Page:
Kicker XS100 Competition - 30vAC on speaker terminals - diyAudio
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Old 24th March 2011, 04:13 AM   #1
Dr Zeus is offline Dr Zeus  United States
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Default Kicker XS100 Competition - 30vAC on speaker terminals

The amplifier is able to produce a rail voltage of +-29.5vDC, and the opAmps are getting +-14.9vDC at the power pins.

When nothing is connected to the speaker terminal outputs or RCA inputs, the speaker terminal outputs present a 0.8vAC clean sine waveform. There is also 0.8vAC from RCA shields to amp general ground. Powered off, meter reads OL resistance on RCA sheilds referencing amp ground. in fact, the meter reads OL on RCA shields referencing almost anything inside the amplifier.

As soon as I connect my frequency generator to RCA inputs the amplifier goes straight to 29vAC across the speaker terminals, and on the scope I see a waveform like I've not seen before.

10 Volts/Div and ~2mS

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Old 24th March 2011, 04:17 AM   #2
Dr Zeus is offline Dr Zeus  United States
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Reading now about a surface mount fuse.... hmm checking...

EDIT: looks like the under-board surface mount fuse blew.

Last edited by Dr Zeus; 24th March 2011 at 04:23 AM.
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Old 24th March 2011, 04:59 AM   #3
Dr Zeus is offline Dr Zeus  United States
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Replaced the RCA shield fuse and the amp powers and plays outside of the heatsync. Installed it back into it's shell and now the amplifier will not power up at all while the following screw is installed - My power supply strains and trips do to this being the cause of a short:

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Old 24th March 2011, 05:30 AM   #4
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Had a similar problem before. I'd check to make sure nothing is shorting to the case (including transistors).
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Old 24th March 2011, 10:41 AM   #5
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What is the resistance from the B+ terminal to the RCA shield?

You have to use a nylon screw in the location shown in the photo above. If you don't, you'll get a ground loop if the amp is mounted to the vehicle's chassis. I find it best if you use a nylon screw that will have about 1/2" of threads above the board when the screw is screwed down to the bottom of the mounting hole. Then use a nut and an insulating washer (if you're using a steel nut) to tighten the board down. You'll need to make sure that the plastic cylinders are under the board (assuming this is like the ZR series amps) so that the board doesn't contact the metal mounting boss. If there is no cylinder or insulator, insert insulating washers between the boss and the board. There is a note about this in the ZR600 folder.
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Old 24th March 2011, 02:06 PM   #6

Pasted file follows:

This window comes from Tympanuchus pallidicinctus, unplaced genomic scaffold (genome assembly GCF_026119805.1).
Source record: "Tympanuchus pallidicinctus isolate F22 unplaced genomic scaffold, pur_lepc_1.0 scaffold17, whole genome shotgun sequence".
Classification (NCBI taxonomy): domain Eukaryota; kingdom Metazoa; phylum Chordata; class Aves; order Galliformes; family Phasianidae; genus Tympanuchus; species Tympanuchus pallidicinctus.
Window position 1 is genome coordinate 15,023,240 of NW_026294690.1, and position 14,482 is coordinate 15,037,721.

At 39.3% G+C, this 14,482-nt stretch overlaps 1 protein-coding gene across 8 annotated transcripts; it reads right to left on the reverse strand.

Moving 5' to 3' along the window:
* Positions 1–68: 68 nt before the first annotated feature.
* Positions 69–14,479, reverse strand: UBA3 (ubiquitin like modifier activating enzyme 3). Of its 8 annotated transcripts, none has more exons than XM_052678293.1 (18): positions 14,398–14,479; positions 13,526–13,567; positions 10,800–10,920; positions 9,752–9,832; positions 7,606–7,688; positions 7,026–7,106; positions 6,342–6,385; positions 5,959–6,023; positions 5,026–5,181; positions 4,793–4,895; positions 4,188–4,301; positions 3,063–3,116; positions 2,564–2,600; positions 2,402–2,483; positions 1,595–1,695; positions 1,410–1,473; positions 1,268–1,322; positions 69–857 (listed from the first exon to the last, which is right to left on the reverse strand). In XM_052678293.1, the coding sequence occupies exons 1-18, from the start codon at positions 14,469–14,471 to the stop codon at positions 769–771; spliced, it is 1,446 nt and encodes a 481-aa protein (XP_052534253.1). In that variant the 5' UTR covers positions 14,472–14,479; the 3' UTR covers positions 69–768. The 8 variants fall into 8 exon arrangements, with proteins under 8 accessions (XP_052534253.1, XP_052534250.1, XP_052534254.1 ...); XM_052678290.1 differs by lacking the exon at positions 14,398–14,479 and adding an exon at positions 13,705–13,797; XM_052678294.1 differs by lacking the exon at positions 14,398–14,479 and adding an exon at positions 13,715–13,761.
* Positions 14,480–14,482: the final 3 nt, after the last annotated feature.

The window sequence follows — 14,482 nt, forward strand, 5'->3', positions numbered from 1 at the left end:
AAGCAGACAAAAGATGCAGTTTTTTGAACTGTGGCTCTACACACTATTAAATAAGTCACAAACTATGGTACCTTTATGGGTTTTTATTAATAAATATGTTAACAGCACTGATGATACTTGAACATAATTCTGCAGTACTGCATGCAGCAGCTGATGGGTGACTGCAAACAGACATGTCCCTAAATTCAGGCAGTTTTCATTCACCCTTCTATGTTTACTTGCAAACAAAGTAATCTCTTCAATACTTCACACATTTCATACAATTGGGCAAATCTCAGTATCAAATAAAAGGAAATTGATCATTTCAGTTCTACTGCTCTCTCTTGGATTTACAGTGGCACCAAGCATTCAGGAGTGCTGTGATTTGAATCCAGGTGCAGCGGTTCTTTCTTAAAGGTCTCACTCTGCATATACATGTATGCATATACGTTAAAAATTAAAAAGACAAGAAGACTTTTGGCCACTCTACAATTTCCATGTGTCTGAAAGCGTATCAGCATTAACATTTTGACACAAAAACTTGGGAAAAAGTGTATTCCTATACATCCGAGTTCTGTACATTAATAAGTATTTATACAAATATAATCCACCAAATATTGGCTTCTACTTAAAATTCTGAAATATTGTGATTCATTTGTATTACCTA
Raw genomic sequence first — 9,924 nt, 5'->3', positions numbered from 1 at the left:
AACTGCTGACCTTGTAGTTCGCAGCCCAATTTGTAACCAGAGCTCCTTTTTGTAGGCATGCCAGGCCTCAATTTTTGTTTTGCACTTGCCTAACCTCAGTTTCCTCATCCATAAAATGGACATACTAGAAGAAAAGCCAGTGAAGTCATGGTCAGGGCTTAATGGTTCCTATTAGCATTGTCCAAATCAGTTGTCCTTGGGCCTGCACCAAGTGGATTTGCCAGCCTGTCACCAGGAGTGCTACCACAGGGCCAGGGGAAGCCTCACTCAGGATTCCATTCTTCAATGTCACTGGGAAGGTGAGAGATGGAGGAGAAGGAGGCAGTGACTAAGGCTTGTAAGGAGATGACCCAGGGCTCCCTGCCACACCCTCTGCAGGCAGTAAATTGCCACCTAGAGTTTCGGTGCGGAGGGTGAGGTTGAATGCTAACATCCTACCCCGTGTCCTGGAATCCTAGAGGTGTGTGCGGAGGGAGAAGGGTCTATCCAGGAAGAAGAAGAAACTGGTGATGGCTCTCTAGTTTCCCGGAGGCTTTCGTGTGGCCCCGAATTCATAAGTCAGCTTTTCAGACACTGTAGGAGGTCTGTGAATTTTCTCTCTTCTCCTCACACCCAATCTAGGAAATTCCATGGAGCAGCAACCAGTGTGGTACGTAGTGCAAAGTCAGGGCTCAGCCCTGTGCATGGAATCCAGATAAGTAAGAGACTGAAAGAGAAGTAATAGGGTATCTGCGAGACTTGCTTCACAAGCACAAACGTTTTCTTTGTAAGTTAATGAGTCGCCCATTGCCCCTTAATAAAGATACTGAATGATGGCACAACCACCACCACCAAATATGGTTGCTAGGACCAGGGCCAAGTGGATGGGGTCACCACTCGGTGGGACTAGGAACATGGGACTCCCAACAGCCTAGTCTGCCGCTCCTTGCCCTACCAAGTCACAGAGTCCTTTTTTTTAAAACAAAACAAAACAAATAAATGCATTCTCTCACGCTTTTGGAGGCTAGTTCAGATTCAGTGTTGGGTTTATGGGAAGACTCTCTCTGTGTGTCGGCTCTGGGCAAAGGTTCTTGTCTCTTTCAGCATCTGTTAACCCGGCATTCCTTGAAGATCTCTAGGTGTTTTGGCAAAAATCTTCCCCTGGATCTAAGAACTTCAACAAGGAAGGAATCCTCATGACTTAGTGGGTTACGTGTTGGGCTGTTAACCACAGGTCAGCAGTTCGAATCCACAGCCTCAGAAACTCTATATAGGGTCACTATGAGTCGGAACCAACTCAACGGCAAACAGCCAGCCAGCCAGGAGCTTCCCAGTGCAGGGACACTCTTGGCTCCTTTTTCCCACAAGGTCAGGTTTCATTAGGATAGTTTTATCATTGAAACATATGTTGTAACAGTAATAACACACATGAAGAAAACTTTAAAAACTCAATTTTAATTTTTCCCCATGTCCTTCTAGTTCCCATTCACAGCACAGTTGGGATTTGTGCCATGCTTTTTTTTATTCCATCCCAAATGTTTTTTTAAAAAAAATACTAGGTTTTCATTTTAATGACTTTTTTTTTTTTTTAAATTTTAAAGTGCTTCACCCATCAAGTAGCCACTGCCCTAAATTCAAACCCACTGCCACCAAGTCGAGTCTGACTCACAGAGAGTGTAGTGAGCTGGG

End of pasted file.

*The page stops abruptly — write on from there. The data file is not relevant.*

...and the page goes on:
Dr Zeus is offline Dr Zeus  United States
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Quote:
You have to use a nylon screw in the location shown in the photo above
Hmm This sounds like Kicker may have a design flaw because the screw pictured is the one which came out of there. Seems Kicker amps of this series have several problems or easily malfunction grounding and shielding issues.

This amp is a very large kicker and has a lot of support... I'm tempted to just leave the screw out as there are a few others holding the board down. I'll have to check how stable this is, or just go and get a nylon screw. BTW this amp has the largest transformer coil I've ever seen in any amplifier (Except the JBL GT600 Crown amp).

I'll check shield to B+ resistence tonight.

Thanks!
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Old 24th March 2011, 11:19 PM   #7
Dr Zeus is offline Dr Zeus  United States
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Quote:
What is the resistance from the B+ terminal to the RCA shield?
I see resistence from RCA Shield to B+ at 34 ohms. Powered and referencing amp general ground, RCA shields are measuring 13.8vDC.

This amp also appears to be having some kind of grounding crisis... Sometimes the amp will power up fine when other times it will just throw my ps into protection. If I have the screw installed pictured above, the amp always throws the supply into protection.
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Old 24th March 2011, 11:22 PM   #8
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With one meter probe in the B+ terminal and the other on the RCA shield (or the secondary center tap), twist the transformer to see if the resistance goes from low to infinity.
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Old 24th March 2011, 11:45 PM   #9
Dr Zeus is offline Dr Zeus  United States
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Theres definately some variation the transformer. After playing with it for a few minutes, I now have 20 ohms across those two points. Twisting or pressing the transformer only seems to reduce ohms of resistance temporarilly. If I power cycle on-off, the resistance goes back up to 35 ohms.

At no point was I able to get anything higher than about 35 ohms.
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Old 24th March 2011, 11:51 PM   #10
Dr Zeus is offline Dr Zeus  United States
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I think I just figured it out. The PS fets had a load of metal flake above and under their insulators. As soon as I loosened them from the sync the resistance went from 35 ohms to OL.
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